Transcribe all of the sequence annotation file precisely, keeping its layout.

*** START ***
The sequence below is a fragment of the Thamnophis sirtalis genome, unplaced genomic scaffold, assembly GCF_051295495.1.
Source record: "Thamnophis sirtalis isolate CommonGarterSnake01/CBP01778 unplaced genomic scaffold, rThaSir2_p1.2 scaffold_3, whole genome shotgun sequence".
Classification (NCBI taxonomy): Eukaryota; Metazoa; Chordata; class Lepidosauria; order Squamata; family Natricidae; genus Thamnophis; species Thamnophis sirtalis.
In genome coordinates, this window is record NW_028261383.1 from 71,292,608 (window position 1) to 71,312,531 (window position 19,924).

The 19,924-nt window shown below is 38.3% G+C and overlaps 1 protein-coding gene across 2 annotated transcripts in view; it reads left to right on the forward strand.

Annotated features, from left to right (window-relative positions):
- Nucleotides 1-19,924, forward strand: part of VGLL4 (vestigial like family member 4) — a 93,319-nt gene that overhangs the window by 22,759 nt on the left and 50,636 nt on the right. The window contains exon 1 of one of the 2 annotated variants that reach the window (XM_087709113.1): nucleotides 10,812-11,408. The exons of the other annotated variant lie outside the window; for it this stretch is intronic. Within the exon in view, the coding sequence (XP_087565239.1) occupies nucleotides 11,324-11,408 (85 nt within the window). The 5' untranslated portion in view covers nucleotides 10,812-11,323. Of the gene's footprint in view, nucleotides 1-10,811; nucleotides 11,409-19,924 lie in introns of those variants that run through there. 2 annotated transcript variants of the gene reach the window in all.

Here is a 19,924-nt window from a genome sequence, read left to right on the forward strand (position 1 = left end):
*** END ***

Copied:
The sequence below is a fragment of the Thamnophis sirtalis genome, unplaced genomic scaffold, assembly GCF_051295495.1.
Source record: "Thamnophis sirtalis isolate CommonGarterSnake01/CBP01778 unplaced genomic scaffold, rThaSir2_p1.2 scaffold_3, whole genome shotgun sequence".
Classification (NCBI taxonomy): Eukaryota; Metazoa; Chordata; class Lepidosauria; order Squamata; family Natricidae; genus Thamnophis; species Thamnophis sirtalis.
In genome coordinates, this window is record NW_028261383.1 from 71,292,608 (window position 1) to 71,312,531 (window position 19,924).

The 19,924-nt window shown below is 38.3% G+C and overlaps 1 protein-coding gene across 2 annotated transcripts in view; it reads left to right on the forward strand.

Annotated features, from left to right (window-relative positions):
- Nucleotides 1-19,924, forward strand: part of VGLL4 (vestigial like family member 4) — a 93,319-nt gene that overhangs the window by 22,759 nt on the left and 50,636 nt on the right. The window contains exon 1 of one of the 2 annotated variants that reach the window (XM_087709113.1): nucleotides 10,812-11,408. The exons of the other annotated variant lie outside the window; for it this stretch is intronic. Within the exon in view, the coding sequence (XP_087565239.1) occupies nucleotides 11,324-11,408 (85 nt within the window). The 5' untranslated portion in view covers nucleotides 10,812-11,323. Of the gene's footprint in view, nucleotides 1-10,811; nucleotides 11,409-19,924 lie in introns of those variants that run through there. 2 annotated transcript variants of the gene reach the window in all.

Here is a 19,924-nt window from a genome sequence, read left to right on the forward strand (position 1 = left end):